Pros and cons of the Commanders drafting J.J. McCarthy at No. 2

What are the pros and cons surrounding the Washington Commanders potentially drafting J.J. McCarthy at No. 2 overall?
J.J. McCarthy
J.J. McCarthy / Gary A. Vasquez-USA TODAY Sports
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Is there any chance that Michigan’s national championship quarterback J.J. McCarthy will be wearing a Washington Commanders uniform next season? There was a brief buzz about how much Adam Peters liked the quarterback several weeks ago, fueling speculation that the Michigan star might vault over more prominent names and become the No. 2 pick.

Those reports have died off and it seems unlikely that McCarthy goes No. 2 - either to Washington or any team the Commanders might swing a deal with. But he is still in the picture, especially with a trade-back.

With that in mind, let’s take a look at Jonathan James McCarthy. Specifically, the pros and cons of Washington making him the second player off the board.

Commanders could draft J.J. McCarthy at No. 2

McCarthy has been the Wolverines starting quarterback since early in his sophomore season when he beat out Cade McNamara for the job. On paper, his performance has been truly outstanding. Playing against elite Big Ten competition, he won 27 out of the 28 games he started.

Statistically, he improved in each of his seasons, culminating in an exceptional 2023 which saw him complete more than 72 percent of his throws, at an average of nine yards-per-pass, and toss 22 touchdowns against just four interceptions. Apart from the touchdown total, those are all elite numbers.

Despite this and the resulting national championship, when the college season ended, McCarthy was typically grouped into the second tier of prospects along with Michael Penix Jr. and Bo Nix. Most analysts had them rated as Day 2 picks, while the top three - Caleb Williams, Drake Maye, and Jayden Daniels - were firmly entrenched at the top.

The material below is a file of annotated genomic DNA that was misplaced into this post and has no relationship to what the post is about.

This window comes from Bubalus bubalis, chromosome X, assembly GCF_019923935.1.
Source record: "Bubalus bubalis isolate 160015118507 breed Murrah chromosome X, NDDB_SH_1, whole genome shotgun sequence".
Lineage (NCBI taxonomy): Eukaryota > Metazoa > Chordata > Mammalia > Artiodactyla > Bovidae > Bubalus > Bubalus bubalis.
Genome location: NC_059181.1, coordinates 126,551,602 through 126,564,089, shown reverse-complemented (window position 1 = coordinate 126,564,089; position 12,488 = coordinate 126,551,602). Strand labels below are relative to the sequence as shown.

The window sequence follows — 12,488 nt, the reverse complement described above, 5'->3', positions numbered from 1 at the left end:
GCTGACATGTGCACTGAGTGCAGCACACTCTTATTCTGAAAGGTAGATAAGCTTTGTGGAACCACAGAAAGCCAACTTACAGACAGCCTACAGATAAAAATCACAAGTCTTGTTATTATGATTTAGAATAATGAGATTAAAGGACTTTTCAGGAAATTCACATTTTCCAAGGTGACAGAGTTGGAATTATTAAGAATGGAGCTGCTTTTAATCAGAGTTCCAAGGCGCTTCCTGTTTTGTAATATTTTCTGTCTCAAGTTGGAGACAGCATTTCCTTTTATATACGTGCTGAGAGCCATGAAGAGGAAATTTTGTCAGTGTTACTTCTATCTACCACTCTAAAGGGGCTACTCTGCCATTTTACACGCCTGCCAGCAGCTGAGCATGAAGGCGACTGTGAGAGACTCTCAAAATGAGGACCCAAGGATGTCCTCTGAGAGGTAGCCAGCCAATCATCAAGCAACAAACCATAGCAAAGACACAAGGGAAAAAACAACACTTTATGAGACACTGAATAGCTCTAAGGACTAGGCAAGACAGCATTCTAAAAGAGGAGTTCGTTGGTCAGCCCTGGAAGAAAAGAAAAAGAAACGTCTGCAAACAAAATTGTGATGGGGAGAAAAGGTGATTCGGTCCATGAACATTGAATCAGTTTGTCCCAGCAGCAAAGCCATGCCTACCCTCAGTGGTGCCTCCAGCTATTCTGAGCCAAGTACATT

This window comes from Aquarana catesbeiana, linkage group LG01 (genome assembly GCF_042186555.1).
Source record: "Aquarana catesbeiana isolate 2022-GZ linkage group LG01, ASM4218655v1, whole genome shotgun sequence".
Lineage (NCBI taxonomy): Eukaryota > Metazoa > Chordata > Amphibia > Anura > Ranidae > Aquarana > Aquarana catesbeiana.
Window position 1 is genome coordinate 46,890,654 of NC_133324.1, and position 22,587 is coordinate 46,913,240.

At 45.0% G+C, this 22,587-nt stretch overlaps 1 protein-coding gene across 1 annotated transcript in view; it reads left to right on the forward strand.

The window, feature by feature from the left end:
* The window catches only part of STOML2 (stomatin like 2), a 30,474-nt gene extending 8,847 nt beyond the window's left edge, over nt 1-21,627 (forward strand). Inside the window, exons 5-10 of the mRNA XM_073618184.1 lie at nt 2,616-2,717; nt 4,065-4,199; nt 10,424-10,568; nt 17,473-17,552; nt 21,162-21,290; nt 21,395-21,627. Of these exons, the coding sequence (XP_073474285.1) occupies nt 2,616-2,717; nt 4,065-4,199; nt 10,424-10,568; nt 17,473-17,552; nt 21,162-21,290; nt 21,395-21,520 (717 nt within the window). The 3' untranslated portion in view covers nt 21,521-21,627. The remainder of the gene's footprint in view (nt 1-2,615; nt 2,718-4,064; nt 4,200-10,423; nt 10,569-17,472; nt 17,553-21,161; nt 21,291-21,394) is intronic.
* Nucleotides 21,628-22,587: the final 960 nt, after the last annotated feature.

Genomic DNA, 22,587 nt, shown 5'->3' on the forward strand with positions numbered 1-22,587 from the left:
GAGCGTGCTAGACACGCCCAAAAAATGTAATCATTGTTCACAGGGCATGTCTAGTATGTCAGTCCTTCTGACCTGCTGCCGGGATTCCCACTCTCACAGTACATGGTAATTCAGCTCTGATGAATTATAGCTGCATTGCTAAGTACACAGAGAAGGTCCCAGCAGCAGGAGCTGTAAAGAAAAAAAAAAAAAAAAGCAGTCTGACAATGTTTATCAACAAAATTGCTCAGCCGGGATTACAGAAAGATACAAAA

In the weeks after the season ended, McCarthy began creeping up on analysts lists and mock draft boards alike. That is not unusual. It seems that every year, at least one quarterback begins to climb once the campaign concludes. In 2018, Baker Mayfield vaulted over players like Sam Darnold and Josh Rosen, who had been thought of as top-pick contenders during the college season. In 2021, Alabama’s Mac Jones went No. 15 overall.

With quarterbacks, grade inflation is a very real thing.

The task that general managers have in front of them is to figure out whether McCarthy is the next Jones - a slightly above-average player who benefitted in college from having an elite roster around him - or someone more along the lines of Alex Smith, a very talented quarterback whose name has come up a lot when looking for comparisons.

To cross sports metaphors - is Jim Harbaugh the Dean Smith to J.J. McCarthy’s Michael Jordan?

Smith, the old joke goes, was the only person who could hold Jordan under 20 points per game. Did Harbaugh’s conservative offensive strategy allow McCarthy to shine or did it hinder his ability to show what he could do? Let’s take a deeper look at the positives and negatives surrounding the signal caller.